Hey there, time traveller!
This article was published 28/9/2012 (1310 days ago), so information in it may no longer be current.
Sarah Esperanza had been in Winnipeg for a year when her sponsors set up an appointment for her so she could collect welfare.
But when she got to the appointment back in 1983, the immigrant from El Salvador realized she could not go through with it.
"It's not what we came here for," the ebullient Esperanza said recently, remembering her thoughts at the time. Now, 30 years later, she is an employer, a property owner, a landlord and a great-grandmother of Canadian children.
That decision at the welfare office was a brave and landmark moment for Esperanza, who'd just been through more than two years of unimaginable uncertainty and danger. At one point, she was hiding from immigration officials with her three small children in Dallas, then landing in a freezing-cold country she knew nothing about in the middle of February, with no education, no money, no friends. She didn't know a soul.
But after working hard and saving money, she started a store and for more than 13 years now, she's been the proprietor of El Izalco, the go-to Latin American grocery store in Winnipeg for items such as corn flour, chiles, frijol salvadore±o beans, vanilla and authentic salsa.
The funky Sargent Avenue store with its mishmash of bulk and packaged goods, faded pinatas hanging from the ceiling and Esperanza's Pomeranian, Pancho, barking a greeting to every new customer would definitely be out of place in the St. Vital Centre shopping mall.
But it's a fixture in the West End, where customers of every ethnic persuasion come to shop, many of whom have learned a little Spanish from the charming shopkeeper with gold dental work and a flower in her hair.
"It is not like a factory of money," she said in her expressive but grammatically choppy English. "I have here friendship. Everyone is my friend. Everybody."
That includes some of the neighbourhood's street workers who Esperanza said she never turns away.
It's partly because she can remember enduring her own terrible hardships.
She left war-torn El Salvador in 1982 with only $70 in her pocket, forced to leave her three young children with her mother-in-law. She eventually found work in Dallas -- as an illegal alien -- and was able to get her children out a year later. But not long after, U.S. immigration authorities discovered her and gave her 30 days before she would be deported to El Salvador.
A co-worker told her of a Dallas church called Casa Americana Libre that could help her emigrate to Canada. She went into hiding with her children while the paperwork was being prepared, borrowed the money for plane tickets from the Canadian government and flew to Winnipeg.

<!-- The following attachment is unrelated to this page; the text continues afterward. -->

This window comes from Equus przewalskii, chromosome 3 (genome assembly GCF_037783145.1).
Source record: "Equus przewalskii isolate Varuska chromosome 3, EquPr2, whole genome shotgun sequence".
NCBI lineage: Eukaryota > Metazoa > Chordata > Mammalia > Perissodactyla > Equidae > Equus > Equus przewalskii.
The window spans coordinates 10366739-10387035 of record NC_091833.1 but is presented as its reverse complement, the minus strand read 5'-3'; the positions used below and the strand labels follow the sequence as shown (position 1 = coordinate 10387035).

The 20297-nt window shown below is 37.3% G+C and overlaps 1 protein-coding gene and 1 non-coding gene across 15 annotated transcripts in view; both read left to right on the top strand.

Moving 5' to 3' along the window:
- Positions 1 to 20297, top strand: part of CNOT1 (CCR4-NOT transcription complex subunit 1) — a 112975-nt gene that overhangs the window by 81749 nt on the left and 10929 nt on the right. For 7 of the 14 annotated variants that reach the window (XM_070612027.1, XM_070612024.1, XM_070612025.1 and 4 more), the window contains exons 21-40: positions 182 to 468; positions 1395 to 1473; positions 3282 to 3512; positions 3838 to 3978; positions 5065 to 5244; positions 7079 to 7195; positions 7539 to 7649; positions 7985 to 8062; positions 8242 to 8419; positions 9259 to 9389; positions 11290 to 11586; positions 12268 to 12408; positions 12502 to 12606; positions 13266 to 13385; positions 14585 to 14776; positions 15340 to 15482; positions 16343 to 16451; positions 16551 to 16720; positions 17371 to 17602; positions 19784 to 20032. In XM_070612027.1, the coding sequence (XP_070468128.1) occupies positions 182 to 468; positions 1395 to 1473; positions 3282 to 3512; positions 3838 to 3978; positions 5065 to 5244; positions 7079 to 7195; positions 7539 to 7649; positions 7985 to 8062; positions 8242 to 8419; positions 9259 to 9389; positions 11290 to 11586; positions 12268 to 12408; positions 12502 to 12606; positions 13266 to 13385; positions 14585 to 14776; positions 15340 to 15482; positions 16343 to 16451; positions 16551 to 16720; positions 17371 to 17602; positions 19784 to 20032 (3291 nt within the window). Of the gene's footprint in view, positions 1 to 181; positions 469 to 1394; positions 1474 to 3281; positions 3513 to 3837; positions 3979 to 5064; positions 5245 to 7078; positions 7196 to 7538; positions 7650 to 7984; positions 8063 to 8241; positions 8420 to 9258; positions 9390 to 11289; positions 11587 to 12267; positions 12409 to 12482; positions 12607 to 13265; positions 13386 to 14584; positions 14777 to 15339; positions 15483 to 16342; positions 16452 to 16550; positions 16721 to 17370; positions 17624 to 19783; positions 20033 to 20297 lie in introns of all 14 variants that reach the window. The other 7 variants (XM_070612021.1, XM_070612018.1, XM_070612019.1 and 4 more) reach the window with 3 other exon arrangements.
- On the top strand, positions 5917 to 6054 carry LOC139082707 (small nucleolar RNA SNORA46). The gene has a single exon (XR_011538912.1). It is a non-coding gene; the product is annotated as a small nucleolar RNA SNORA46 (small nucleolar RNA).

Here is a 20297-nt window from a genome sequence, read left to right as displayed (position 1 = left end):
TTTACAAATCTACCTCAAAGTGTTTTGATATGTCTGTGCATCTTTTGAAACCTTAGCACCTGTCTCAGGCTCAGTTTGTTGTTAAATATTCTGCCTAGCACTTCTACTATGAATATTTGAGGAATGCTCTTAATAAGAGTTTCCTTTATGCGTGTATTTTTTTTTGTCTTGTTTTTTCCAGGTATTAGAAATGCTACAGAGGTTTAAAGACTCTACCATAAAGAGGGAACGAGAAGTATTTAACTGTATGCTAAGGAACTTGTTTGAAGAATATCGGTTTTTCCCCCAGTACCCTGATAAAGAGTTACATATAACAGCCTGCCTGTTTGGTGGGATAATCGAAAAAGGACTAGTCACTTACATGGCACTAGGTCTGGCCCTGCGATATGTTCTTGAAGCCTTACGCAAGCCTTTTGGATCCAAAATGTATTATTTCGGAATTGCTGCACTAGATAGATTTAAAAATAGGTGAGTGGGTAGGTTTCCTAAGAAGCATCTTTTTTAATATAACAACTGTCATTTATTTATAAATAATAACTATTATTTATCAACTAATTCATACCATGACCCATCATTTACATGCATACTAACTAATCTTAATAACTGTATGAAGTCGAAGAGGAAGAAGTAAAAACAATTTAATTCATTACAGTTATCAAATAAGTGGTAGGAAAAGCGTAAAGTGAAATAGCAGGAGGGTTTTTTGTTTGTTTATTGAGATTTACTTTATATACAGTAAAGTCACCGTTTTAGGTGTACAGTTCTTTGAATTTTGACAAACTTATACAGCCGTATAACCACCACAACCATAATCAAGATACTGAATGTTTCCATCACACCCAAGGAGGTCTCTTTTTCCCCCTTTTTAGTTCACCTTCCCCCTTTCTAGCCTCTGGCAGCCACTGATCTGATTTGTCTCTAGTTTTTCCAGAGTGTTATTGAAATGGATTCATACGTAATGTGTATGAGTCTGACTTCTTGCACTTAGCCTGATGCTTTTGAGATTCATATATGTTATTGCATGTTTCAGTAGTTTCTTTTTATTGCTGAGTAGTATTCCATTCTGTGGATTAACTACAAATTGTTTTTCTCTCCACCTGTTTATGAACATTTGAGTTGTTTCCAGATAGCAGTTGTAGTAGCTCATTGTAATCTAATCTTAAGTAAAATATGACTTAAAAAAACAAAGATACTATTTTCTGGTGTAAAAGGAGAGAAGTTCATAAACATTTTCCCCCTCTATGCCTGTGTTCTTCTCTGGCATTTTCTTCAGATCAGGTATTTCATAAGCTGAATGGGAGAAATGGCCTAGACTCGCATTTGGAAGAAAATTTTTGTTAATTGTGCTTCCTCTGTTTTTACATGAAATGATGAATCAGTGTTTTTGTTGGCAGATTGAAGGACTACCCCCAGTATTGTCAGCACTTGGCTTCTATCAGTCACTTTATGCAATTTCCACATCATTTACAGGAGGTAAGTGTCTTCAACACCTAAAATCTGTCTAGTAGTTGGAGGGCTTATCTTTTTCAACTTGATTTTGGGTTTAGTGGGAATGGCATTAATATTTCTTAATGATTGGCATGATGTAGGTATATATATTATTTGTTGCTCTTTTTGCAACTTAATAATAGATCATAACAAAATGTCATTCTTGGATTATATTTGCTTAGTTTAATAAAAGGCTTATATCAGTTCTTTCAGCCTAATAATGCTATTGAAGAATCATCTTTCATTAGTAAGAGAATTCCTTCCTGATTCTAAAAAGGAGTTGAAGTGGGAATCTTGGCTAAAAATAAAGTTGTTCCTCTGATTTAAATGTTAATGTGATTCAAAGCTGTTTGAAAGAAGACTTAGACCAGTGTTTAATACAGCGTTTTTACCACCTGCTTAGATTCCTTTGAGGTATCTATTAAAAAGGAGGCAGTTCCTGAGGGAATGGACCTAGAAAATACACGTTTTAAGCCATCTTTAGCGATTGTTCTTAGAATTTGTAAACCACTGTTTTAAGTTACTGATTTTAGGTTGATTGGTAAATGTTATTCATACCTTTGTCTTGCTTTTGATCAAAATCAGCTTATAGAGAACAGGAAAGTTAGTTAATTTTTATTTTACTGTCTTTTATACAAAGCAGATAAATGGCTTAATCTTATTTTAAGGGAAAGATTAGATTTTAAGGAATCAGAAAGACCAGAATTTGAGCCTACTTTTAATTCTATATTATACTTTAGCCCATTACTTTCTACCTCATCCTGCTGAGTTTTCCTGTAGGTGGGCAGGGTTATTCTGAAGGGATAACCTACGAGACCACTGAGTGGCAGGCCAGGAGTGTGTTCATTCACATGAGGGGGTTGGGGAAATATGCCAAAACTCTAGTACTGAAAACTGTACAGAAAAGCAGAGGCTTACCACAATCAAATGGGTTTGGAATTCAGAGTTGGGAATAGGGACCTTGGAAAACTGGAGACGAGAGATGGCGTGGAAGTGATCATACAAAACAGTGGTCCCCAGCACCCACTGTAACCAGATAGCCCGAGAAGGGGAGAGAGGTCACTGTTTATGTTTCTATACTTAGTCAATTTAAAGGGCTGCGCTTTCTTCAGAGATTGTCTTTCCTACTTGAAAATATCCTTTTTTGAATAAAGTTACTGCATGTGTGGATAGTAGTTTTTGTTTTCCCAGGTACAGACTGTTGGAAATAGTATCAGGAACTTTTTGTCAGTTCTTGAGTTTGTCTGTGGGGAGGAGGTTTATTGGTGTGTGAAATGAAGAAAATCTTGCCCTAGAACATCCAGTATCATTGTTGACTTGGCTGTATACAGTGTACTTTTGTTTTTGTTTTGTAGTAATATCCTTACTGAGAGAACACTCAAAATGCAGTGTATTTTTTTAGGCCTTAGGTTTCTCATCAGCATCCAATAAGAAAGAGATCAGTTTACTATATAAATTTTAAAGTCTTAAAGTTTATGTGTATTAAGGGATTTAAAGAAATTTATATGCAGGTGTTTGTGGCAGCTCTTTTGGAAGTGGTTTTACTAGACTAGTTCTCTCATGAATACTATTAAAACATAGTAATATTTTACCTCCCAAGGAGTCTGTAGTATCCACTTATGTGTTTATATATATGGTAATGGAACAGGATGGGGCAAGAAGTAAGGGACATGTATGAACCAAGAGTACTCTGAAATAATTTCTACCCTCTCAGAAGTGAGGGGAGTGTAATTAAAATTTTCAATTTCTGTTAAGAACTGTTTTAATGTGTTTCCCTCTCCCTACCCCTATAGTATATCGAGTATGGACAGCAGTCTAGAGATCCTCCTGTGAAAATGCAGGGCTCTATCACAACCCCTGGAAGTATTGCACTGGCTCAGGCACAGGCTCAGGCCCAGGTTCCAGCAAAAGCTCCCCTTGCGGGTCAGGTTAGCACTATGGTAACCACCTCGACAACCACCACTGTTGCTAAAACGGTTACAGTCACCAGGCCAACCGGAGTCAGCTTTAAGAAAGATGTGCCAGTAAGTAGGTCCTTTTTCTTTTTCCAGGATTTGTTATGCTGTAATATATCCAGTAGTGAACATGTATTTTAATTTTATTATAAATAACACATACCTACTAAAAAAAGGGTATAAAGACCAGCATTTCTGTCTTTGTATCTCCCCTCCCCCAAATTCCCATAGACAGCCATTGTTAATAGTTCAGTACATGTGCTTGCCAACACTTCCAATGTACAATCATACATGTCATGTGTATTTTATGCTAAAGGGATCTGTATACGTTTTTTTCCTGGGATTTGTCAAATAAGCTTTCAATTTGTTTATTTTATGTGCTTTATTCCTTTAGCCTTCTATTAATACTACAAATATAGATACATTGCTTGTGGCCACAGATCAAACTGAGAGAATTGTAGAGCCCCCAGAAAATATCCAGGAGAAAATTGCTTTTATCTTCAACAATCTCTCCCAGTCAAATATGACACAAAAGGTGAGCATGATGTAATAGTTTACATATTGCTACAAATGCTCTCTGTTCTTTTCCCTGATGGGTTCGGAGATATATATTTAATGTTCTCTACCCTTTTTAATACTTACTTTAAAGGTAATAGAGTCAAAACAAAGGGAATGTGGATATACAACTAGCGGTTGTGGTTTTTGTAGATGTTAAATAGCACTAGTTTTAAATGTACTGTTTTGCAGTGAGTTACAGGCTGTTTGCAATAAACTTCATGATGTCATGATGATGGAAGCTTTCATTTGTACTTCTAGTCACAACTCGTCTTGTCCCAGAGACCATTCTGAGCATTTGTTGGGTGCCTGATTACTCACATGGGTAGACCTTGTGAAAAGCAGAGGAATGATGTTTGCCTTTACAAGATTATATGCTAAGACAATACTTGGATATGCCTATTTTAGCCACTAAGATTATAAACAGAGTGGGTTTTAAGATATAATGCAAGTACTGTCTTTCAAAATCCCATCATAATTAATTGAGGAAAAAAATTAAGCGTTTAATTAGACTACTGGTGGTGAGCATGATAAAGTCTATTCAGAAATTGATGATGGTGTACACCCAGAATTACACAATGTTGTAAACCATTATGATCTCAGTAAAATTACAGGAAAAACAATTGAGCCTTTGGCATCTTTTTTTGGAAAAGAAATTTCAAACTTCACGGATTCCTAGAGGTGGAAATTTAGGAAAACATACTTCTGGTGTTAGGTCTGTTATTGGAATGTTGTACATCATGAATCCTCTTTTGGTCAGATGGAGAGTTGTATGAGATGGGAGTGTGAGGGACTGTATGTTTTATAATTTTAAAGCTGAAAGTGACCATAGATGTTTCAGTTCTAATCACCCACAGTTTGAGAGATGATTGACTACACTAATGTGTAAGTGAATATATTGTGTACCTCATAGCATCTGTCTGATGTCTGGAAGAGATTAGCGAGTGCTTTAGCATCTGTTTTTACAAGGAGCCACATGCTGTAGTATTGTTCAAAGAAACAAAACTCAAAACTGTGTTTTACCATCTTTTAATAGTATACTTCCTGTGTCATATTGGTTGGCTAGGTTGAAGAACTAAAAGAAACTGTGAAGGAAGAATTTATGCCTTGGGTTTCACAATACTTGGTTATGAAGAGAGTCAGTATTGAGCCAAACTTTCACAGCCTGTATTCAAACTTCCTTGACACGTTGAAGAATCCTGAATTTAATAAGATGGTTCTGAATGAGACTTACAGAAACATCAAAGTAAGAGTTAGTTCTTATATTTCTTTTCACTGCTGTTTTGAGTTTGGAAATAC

The young mother of three, who never experienced a day in school in her life, did not know where or even what Canada was. She still does not know why Winnipeg was her port of entry.
"All I knew was that it was a safe place," she said. "I am not saying I am being the wise person. But sometimes we question God's will too much. When there is a will from God, everything comes into right place."
Her Canadian angels were a group of kind souls from St. Andrews United Church led by the late Marjorie Spence.
After answering a call to sponsor a single mother of three (Esperanza's husband arrived a couple of years later), the group had a furnished apartment with a fridge full of food and money in the bank waiting for her.
"Like I say, when there is God's will, everything falls into some place," she said with tears in her eyes as she recalled the goodwill of strangers.
As much as Esperanza seems at home now in her Latin American haven in the heart of the winter city, her experience as an uneducated immigrant who knew no English was a challenging one.
She said she probably worked at just about every little garment factory in the city back in the '80s. And when her husband, an experienced construction worker, arrived in Winnipeg, one of his early employers tried to take advantage of him and pay him a lot less than he deserved.
"Some new immigrants suffer so much," she said. "Employers take advantage because of the language barrier and insufficient ways to explain what we want."
Even though she grew up poor in a land-less family, her mother ran a sort of community barter operation so Esperanza thinks she has business in her blood.
While she was being interviewed for this story, a woman came into the back of the store to pay her rent.
With some pride in her voice, Esperanza said it was one of her tenants. A year ago, she bought the two-storey commercial building that houses her store.
"I own it in partnership with the government and the bank," she said, sounding just like the seasoned small-business owner she has become.